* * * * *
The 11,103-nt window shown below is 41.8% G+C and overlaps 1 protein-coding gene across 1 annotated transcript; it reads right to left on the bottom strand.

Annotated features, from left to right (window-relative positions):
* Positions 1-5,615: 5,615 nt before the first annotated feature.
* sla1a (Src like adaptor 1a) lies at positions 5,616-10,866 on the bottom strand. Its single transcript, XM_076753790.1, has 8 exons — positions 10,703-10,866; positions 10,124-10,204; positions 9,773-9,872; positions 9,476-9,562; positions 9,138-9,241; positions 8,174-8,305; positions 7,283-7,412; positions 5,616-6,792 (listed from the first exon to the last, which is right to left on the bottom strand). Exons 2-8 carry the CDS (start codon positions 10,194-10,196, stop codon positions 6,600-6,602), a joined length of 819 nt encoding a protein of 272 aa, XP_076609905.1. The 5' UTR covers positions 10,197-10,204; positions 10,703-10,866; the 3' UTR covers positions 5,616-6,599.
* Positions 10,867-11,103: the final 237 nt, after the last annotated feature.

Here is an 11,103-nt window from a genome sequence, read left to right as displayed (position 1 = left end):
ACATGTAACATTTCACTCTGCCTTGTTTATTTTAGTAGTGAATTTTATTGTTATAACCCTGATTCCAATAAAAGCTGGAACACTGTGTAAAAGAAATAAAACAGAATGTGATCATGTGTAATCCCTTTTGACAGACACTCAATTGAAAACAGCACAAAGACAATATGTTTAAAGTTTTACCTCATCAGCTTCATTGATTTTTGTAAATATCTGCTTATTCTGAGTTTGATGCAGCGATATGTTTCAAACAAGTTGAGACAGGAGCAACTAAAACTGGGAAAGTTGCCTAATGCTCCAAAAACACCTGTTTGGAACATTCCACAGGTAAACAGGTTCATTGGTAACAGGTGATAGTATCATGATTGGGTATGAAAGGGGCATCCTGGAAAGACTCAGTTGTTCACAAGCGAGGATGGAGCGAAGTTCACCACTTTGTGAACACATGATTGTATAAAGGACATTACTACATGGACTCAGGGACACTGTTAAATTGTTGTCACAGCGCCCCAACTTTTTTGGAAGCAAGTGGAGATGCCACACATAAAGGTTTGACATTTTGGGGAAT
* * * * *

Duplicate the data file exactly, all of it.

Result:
The 11,103-nt window shown below is 41.8% G+C and overlaps 1 protein-coding gene across 1 annotated transcript; it reads right to left on the bottom strand.

Annotated features, from left to right (window-relative positions):
* Positions 1-5,615: 5,615 nt before the first annotated feature.
* sla1a (Src like adaptor 1a) lies at positions 5,616-10,866 on the bottom strand. Its single transcript, XM_076753790.1, has 8 exons — positions 10,703-10,866; positions 10,124-10,204; positions 9,773-9,872; positions 9,476-9,562; positions 9,138-9,241; positions 8,174-8,305; positions 7,283-7,412; positions 5,616-6,792 (listed from the first exon to the last, which is right to left on the bottom strand). Exons 2-8 carry the CDS (start codon positions 10,194-10,196, stop codon positions 6,600-6,602), a joined length of 819 nt encoding a protein of 272 aa, XP_076609905.1. The 5' UTR covers positions 10,197-10,204; positions 10,703-10,866; the 3' UTR covers positions 5,616-6,599.
* Positions 10,867-11,103: the final 237 nt, after the last annotated feature.

Here is an 11,103-nt window from a genome sequence, read left to right as displayed (position 1 = left end):
ACATGTAACATTTCACTCTGCCTTGTTTATTTTAGTAGTGAATTTTATTGTTATAACCCTGATTCCAATAAAAGCTGGAACACTGTGTAAAAGAAATAAAACAGAATGTGATCATGTGTAATCCCTTTTGACAGACACTCAATTGAAAACAGCACAAAGACAATATGTTTAAAGTTTTACCTCATCAGCTTCATTGATTTTTGTAAATATCTGCTTATTCTGAGTTTGATGCAGCGATATGTTTCAAACAAGTTGAGACAGGAGCAACTAAAACTGGGAAAGTTGCCTAATGCTCCAAAAACACCTGTTTGGAACATTCCACAGGTAAACAGGTTCATTGGTAACAGGTGATAGTATCATGATTGGGTATGAAAGGGGCATCCTGGAAAGACTCAGTTGTTCACAAGCGAGGATGGAGCGAAGTTCACCACTTTGTGAACACATGATTGTATAAAGGACATTACTACATGGACTCAGGGACACTGTTAAATTGTTGTCACAGCGCCCCAACTTTTTTGGAAGCAAGTGGAGATGCCACACATAAAGGTTTGACATTTTGGGGAAT